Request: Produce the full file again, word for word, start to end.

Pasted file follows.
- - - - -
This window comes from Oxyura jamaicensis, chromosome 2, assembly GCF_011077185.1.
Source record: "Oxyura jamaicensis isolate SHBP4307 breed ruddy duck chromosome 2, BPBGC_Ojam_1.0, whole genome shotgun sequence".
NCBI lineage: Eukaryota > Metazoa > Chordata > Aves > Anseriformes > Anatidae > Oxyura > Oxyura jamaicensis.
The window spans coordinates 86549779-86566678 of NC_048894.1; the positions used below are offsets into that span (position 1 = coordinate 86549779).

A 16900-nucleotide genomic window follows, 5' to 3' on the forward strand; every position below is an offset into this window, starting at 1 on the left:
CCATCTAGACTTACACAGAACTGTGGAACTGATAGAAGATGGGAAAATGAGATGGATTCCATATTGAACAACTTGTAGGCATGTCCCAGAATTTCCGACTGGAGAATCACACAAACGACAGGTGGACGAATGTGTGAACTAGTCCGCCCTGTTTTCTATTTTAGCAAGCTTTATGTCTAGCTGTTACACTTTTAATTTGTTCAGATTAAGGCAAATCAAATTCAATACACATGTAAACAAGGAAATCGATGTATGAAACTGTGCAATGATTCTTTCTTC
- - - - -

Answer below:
This window comes from Oxyura jamaicensis, chromosome 2, assembly GCF_011077185.1.
Source record: "Oxyura jamaicensis isolate SHBP4307 breed ruddy duck chromosome 2, BPBGC_Ojam_1.0, whole genome shotgun sequence".
NCBI lineage: Eukaryota > Metazoa > Chordata > Aves > Anseriformes > Anatidae > Oxyura > Oxyura jamaicensis.
The window spans coordinates 86549779-86566678 of NC_048894.1; the positions used below are offsets into that span (position 1 = coordinate 86549779).

A 16900-nucleotide genomic window follows, 5' to 3' on the forward strand; every position below is an offset into this window, starting at 1 on the left:
CCATCTAGACTTACACAGAACTGTGGAACTGATAGAAGATGGGAAAATGAGATGGATTCCATATTGAACAACTTGTAGGCATGTCCCAGAATTTCCGACTGGAGAATCACACAAACGACAGGTGGACGAATGTGTGAACTAGTCCGCCCTGTTTTCTATTTTAGCAAGCTTTATGTCTAGCTGTTACACTTTTAATTTGTTCAGATTAAGGCAAATCAAATTCAATACACATGTAAACAAGGAAATCGATGTATGAAACTGTGCAATGATTCTTTCTTC